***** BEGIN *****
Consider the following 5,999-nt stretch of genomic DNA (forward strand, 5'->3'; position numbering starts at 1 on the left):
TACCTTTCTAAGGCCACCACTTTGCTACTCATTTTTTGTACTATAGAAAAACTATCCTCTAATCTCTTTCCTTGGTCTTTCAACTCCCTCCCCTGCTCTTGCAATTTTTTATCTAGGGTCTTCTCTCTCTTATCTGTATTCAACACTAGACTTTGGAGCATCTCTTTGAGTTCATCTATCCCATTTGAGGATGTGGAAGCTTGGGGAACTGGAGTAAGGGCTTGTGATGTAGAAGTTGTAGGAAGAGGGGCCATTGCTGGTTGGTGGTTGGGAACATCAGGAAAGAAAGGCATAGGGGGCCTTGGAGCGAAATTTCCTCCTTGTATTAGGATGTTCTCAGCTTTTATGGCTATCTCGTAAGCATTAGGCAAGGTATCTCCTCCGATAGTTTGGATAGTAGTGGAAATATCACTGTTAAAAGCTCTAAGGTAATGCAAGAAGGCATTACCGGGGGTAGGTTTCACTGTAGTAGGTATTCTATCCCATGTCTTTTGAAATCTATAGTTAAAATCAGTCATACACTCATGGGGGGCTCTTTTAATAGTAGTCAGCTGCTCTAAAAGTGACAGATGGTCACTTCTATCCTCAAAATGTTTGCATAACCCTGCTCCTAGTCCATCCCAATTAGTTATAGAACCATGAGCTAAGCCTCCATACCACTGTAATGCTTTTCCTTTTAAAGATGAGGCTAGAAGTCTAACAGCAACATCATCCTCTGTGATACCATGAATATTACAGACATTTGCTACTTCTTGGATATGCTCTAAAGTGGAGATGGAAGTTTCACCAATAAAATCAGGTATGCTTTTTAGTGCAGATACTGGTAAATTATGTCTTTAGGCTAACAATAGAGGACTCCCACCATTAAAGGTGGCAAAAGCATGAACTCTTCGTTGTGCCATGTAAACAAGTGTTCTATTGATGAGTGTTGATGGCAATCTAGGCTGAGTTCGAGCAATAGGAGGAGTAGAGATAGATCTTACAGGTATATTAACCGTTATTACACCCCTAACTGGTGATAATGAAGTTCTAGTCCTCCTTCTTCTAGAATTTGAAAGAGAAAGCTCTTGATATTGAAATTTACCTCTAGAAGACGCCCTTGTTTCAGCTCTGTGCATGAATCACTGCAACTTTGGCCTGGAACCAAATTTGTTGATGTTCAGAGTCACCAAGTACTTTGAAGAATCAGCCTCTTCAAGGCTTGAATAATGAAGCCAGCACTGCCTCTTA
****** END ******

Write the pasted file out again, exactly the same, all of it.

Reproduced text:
Consider the following 5,999-nt stretch of genomic DNA (forward strand, 5'->3'; position numbering starts at 1 on the left):
TACCTTTCTAAGGCCACCACTTTGCTACTCATTTTTTGTACTATAGAAAAACTATCCTCTAATCTCTTTCCTTGGTCTTTCAACTCCCTCCCCTGCTCTTGCAATTTTTTATCTAGGGTCTTCTCTCTCTTATCTGTATTCAACACTAGACTTTGGAGCATCTCTTTGAGTTCATCTATCCCATTTGAGGATGTGGAAGCTTGGGGAACTGGAGTAAGGGCTTGTGATGTAGAAGTTGTAGGAAGAGGGGCCATTGCTGGTTGGTGGTTGGGAACATCAGGAAAGAAAGGCATAGGGGGCCTTGGAGCGAAATTTCCTCCTTGTATTAGGATGTTCTCAGCTTTTATGGCTATCTCGTAAGCATTAGGCAAGGTATCTCCTCCGATAGTTTGGATAGTAGTGGAAATATCACTGTTAAAAGCTCTAAGGTAATGCAAGAAGGCATTACCGGGGGTAGGTTTCACTGTAGTAGGTATTCTATCCCATGTCTTTTGAAATCTATAGTTAAAATCAGTCATACACTCATGGGGGGCTCTTTTAATAGTAGTCAGCTGCTCTAAAAGTGACAGATGGTCACTTCTATCCTCAAAATGTTTGCATAACCCTGCTCCTAGTCCATCCCAATTAGTTATAGAACCATGAGCTAAGCCTCCATACCACTGTAATGCTTTTCCTTTTAAAGATGAGGCTAGAAGTCTAACAGCAACATCATCCTCTGTGATACCATGAATATTACAGACATTTGCTACTTCTTGGATATGCTCTAAAGTGGAGATGGAAGTTTCACCAATAAAATCAGGTATGCTTTTTAGTGCAGATACTGGTAAATTATGTCTTTAGGCTAACAATAGAGGACTCCCACCATTAAAGGTGGCAAAAGCATGAACTCTTCGTTGTGCCATGTAAACAAGTGTTCTATTGATGAGTGTTGATGGCAATCTAGGCTGAGTTCGAGCAATAGGAGGAGTAGAGATAGATCTTACAGGTATATTAACCGTTATTACACCCCTAACTGGTGATAATGAAGTTCTAGTCCTCCTTCTTCTAGAATTTGAAAGAGAAAGCTCTTGATATTGAAATTTACCTCTAGAAGACGCCCTTGTTTCAGCTCTGTGCATGAATCACTGCAACTTTGGCCTGGAACCAAATTTGTTGATGTTCAGAGTCACCAAGTACTTTGAAGAATCAGCCTCTTCAAGGCTTGAATAATGAAGCCAGCACTGCCTCTTA